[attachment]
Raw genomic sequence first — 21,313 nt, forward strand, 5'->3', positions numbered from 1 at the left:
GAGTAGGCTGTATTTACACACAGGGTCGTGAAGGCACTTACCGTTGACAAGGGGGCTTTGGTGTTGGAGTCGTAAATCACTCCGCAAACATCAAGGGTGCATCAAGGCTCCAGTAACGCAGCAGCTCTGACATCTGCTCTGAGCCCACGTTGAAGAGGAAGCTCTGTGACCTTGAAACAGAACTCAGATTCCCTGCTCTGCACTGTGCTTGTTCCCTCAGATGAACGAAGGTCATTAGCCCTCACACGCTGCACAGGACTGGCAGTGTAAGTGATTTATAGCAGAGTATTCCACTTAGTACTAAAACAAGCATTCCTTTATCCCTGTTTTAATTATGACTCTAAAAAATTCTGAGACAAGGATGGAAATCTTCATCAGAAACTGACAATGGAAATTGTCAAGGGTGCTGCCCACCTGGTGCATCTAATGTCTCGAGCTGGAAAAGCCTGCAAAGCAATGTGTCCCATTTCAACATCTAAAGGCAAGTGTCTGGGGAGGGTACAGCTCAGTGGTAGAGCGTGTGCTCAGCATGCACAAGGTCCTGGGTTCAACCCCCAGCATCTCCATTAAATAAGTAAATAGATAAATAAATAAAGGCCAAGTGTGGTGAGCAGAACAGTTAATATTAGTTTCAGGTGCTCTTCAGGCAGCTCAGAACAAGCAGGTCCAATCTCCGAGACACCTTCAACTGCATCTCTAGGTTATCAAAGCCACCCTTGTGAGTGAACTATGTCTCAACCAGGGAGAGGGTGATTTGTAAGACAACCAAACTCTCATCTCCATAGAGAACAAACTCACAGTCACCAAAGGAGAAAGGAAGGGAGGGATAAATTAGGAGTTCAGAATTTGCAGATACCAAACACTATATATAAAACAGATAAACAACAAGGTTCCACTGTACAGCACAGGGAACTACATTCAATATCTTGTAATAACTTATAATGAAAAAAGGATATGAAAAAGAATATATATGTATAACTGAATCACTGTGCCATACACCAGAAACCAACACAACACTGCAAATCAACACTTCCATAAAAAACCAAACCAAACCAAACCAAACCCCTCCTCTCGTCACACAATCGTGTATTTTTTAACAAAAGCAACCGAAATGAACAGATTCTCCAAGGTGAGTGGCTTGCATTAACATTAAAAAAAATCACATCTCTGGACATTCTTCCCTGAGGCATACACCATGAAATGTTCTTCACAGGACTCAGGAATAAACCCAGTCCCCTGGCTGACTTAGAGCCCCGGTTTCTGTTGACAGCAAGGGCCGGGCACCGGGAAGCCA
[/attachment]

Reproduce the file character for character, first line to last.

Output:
Raw genomic sequence first — 21,313 nt, forward strand, 5'->3', positions numbered from 1 at the left:
GAGTAGGCTGTATTTACACACAGGGTCGTGAAGGCACTTACCGTTGACAAGGGGGCTTTGGTGTTGGAGTCGTAAATCACTCCGCAAACATCAAGGGTGCATCAAGGCTCCAGTAACGCAGCAGCTCTGACATCTGCTCTGAGCCCACGTTGAAGAGGAAGCTCTGTGACCTTGAAACAGAACTCAGATTCCCTGCTCTGCACTGTGCTTGTTCCCTCAGATGAACGAAGGTCATTAGCCCTCACACGCTGCACAGGACTGGCAGTGTAAGTGATTTATAGCAGAGTATTCCACTTAGTACTAAAACAAGCATTCCTTTATCCCTGTTTTAATTATGACTCTAAAAAATTCTGAGACAAGGATGGAAATCTTCATCAGAAACTGACAATGGAAATTGTCAAGGGTGCTGCCCACCTGGTGCATCTAATGTCTCGAGCTGGAAAAGCCTGCAAAGCAATGTGTCCCATTTCAACATCTAAAGGCAAGTGTCTGGGGAGGGTACAGCTCAGTGGTAGAGCGTGTGCTCAGCATGCACAAGGTCCTGGGTTCAACCCCCAGCATCTCCATTAAATAAGTAAATAGATAAATAAATAAAGGCCAAGTGTGGTGAGCAGAACAGTTAATATTAGTTTCAGGTGCTCTTCAGGCAGCTCAGAACAAGCAGGTCCAATCTCCGAGACACCTTCAACTGCATCTCTAGGTTATCAAAGCCACCCTTGTGAGTGAACTATGTCTCAACCAGGGAGAGGGTGATTTGTAAGACAACCAAACTCTCATCTCCATAGAGAACAAACTCACAGTCACCAAAGGAGAAAGGAAGGGAGGGATAAATTAGGAGTTCAGAATTTGCAGATACCAAACACTATATATAAAACAGATAAACAACAAGGTTCCACTGTACAGCACAGGGAACTACATTCAATATCTTGTAATAACTTATAATGAAAAAAGGATATGAAAAAGAATATATATGTATAACTGAATCACTGTGCCATACACCAGAAACCAACACAACACTGCAAATCAACACTTCCATAAAAAACCAAACCAAACCAAACCAAACCCCTCCTCTCGTCACACAATCGTGTATTTTTTAACAAAAGCAACCGAAATGAACAGATTCTCCAAGGTGAGTGGCTTGCATTAACATTAAAAAAAATCACATCTCTGGACATTCTTCCCTGAGGCATACACCATGAAATGTTCTTCACAGGACTCAGGAATAAACCCAGTCCCCTGGCTGACTTAGAGCCCCGGTTTCTGTTGACAGCAAGGGCCGGGCACCGGGAAGCCA